Patrick Magee

Patrick Magee

60 (passed away Aug. 14th, 1982)
Mar. 31st, 1922
Born in
Armagh, Northern Ireland, UK

Patrick Magee's Main TV Roles

Show Character(s)
Play for Today (UK) TV Show
Play for Today (UK)
Who Pays the Ferryman? (UK) TV Show
Who Pays the Ferryman? (UK)

Main Movie Roles

Guest TV Roles

[none found]


Patrick Magee (31 March 1922 – 14 August 1982) was a Northern Irish actor best known for his collaborations with Samuel Beckett and Harold Pinter, as well as his appearances in horror films and in Stanley Kubrick's films A Clockwork Orange and Barry Lyndon.
Early life He was born Patrick McGee in Armagh, County Armagh, Northern Ireland. He was educated at the Roman Catholic St. Patrick's College in Armagh.
Stage career McGee changed his name to Magee for the stage. His first stage experience in Ireland was with Anew McMaster's touring company, performing the works of Shakespeare. It was here that he first worked with Pinter.
He was then brought to London by Tyrone Guthrie for a series of Irish plays. In 1957 he met Beckett and recorded some of his prose for BBC radio. Beckett was so excited with his voice that he wrote Krapp's Last Tape especially for him (it was recorded by the BBC in 1972). Beckett's biographer Anthony Cronin wrote that "there was a sense in which, as an actor, he had been waiting for Beckett as Beckett had been waiting for him."
In 1964, he joined the Royal Shakespeare Company, after Pinter, directing his own play The Birthday Party, specifically requested him for the role of McCann, and stated he was the strongest in the cast. In 1965 he appeared in Marat/Sade, and when the play transferred to Broadway it won him a Tony Award. He also appeared in the 1966 RSC production of Staircase opposite Paul Scofield. Mephistopheles in Dr Faustus at the Fortune and in Glenda Jackson's company at the Old Vic in 'The White Devil'.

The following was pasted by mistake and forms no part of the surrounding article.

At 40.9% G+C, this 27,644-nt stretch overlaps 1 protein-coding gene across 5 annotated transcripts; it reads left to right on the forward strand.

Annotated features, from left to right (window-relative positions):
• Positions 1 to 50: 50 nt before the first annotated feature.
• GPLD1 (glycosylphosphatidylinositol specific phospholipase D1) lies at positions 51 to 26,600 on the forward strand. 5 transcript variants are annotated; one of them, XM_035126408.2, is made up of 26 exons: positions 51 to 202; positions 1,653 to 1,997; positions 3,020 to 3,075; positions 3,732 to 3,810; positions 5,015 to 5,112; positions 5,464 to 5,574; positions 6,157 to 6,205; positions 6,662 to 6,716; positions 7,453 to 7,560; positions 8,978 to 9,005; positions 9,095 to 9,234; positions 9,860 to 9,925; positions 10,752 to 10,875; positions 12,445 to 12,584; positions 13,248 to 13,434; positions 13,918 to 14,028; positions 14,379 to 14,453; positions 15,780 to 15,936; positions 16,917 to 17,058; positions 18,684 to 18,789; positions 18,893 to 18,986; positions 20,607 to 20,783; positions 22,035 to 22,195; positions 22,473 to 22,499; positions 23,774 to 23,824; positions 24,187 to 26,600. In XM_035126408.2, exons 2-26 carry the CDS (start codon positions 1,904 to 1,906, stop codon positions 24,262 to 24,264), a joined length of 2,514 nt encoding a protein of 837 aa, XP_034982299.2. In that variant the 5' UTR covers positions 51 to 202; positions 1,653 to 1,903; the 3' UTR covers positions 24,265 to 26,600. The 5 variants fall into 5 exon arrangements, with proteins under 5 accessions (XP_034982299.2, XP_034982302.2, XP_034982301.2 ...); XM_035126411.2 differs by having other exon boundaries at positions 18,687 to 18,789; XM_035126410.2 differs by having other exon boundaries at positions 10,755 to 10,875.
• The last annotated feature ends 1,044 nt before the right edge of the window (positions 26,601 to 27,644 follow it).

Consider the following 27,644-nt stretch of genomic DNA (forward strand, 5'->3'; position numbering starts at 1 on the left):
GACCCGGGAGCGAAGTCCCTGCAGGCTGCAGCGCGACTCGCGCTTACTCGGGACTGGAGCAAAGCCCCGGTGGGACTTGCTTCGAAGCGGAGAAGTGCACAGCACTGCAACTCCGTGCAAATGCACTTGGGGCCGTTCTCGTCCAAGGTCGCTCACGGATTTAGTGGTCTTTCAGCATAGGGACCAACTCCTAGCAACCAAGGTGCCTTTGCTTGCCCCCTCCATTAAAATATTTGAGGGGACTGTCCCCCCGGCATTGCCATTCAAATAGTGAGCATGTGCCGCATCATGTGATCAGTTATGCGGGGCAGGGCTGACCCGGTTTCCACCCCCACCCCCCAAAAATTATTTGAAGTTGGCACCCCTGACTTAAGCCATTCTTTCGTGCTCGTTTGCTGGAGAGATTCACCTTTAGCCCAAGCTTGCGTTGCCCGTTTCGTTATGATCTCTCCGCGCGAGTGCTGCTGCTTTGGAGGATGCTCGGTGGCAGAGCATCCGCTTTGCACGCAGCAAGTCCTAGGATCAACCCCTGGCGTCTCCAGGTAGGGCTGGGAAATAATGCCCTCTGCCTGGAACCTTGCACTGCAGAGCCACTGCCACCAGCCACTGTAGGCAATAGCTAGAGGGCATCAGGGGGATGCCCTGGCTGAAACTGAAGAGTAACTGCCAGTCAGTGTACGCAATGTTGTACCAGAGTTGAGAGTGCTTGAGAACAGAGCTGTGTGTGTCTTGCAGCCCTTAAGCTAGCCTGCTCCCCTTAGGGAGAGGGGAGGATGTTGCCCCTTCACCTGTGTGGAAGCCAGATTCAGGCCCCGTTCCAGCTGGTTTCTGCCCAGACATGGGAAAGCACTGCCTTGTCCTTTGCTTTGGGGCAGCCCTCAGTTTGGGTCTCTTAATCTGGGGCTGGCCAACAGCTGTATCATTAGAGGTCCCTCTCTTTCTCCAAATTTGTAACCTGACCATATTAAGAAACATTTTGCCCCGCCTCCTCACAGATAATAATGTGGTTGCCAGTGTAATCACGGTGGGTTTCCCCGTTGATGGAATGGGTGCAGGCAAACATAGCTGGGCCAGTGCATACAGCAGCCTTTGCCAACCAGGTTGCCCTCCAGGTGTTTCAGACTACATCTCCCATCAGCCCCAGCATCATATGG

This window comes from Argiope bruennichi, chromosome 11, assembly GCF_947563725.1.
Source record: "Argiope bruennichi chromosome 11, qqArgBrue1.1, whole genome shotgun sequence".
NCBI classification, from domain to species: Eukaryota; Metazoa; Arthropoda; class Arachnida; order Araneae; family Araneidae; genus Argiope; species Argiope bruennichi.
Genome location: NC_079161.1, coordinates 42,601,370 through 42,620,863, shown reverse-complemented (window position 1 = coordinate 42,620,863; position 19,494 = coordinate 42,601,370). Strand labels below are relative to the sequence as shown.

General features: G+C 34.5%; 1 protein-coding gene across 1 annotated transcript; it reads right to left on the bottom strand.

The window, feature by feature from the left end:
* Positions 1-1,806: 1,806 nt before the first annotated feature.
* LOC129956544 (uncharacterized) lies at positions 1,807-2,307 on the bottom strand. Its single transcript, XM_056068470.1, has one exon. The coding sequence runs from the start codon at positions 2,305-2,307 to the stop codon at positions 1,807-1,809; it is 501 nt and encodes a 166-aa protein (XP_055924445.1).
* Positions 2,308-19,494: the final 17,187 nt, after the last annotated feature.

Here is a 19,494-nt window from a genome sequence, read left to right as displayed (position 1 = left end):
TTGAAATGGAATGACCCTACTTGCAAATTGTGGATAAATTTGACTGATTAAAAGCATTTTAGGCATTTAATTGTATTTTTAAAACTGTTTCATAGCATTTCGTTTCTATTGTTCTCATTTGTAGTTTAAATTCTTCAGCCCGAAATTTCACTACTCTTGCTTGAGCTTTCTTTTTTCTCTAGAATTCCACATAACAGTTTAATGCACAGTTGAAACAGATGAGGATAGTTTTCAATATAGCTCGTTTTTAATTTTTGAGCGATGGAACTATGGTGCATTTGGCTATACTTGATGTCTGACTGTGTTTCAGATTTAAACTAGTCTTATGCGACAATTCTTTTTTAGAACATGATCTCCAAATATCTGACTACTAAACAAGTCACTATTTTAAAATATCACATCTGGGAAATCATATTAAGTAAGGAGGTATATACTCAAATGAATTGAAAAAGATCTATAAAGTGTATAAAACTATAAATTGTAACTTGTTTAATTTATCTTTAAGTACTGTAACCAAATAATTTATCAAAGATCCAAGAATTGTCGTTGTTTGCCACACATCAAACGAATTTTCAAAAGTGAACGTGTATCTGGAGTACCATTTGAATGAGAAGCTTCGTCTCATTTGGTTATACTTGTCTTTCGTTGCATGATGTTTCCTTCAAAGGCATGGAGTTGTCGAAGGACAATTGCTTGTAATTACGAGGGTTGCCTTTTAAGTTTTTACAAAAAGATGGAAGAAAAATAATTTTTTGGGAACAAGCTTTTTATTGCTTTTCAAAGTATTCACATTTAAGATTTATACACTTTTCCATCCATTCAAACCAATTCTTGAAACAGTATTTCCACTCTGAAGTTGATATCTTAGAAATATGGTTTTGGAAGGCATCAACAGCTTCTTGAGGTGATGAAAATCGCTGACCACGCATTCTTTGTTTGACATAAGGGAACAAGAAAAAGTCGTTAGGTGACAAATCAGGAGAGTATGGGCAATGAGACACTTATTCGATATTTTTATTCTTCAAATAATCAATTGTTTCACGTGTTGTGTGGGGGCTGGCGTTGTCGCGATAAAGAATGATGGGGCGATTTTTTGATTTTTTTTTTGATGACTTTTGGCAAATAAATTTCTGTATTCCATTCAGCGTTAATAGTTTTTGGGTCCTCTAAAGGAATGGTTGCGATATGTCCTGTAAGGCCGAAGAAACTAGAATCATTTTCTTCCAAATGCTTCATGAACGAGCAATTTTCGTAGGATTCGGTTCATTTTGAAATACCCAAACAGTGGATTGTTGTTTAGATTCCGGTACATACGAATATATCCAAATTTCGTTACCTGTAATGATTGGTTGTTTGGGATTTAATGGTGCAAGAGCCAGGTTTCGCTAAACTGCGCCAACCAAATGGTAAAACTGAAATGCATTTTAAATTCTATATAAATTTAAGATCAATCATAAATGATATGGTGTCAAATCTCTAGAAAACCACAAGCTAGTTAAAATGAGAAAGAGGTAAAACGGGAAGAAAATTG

Film career Early film roles for the 5`8" 175-pound Magee included Joseph Losey's The Criminal (1960) and The Servant (1963), the latter an adaptation scripted by Pinter. He also appeared as Surgeon-Major Reynolds in Zulu (1964), Séance on a Wet Afternoon (1964), Anzio (1968), and the film versions of Marat/Sade (1967) and The Birthday Party (1968). But he is perhaps best known for his role as the victimised writer Frank Alexander, who tortures Alex DeLarge with Beethoven's music, in Stanley Kubrick's film A Clockwork Orange (1971).

Personal life Magee married Belle Sherry, also a native of County Armagh; they had two children, twins Mark and Caroline (born February 1961, London).
Death Magee died of a heart attack on 14 August 1982, aged 60.

  • Appeared in many TV, radio and stage productions of the works of Samuel Beckett.
  • When beginning his stage career, Patrick McGee chose to alter his surname to Magee. It's unclear why he chose to do this, although there have been reports that there was another actor named Patrick McGee, and that Magee wanted to avoid confusion.
  • He and his wife Belle (who, like Magee, was also from Armagh, Northern Island), had twins in London in February 1961. Their son was named Mark and their daughter Caroline.
  • Magee had a reputation as a heavy drinker, which may have caused his premature death from a heart attack at 60.
  • Attended St. Patrick's Roman Catholic College in County Armagh, Northern Ireland.
  • Won Broadway's 1966 Tony Award as Best Supporting or Featured Actor (Dramatic) for playing the Marquis de Sade in 'Peter Weiss (I)' (qv)' "Marat/Sade," a performance recreated in the film version of the same title, _Marat/Sade (1967)_ (qv).

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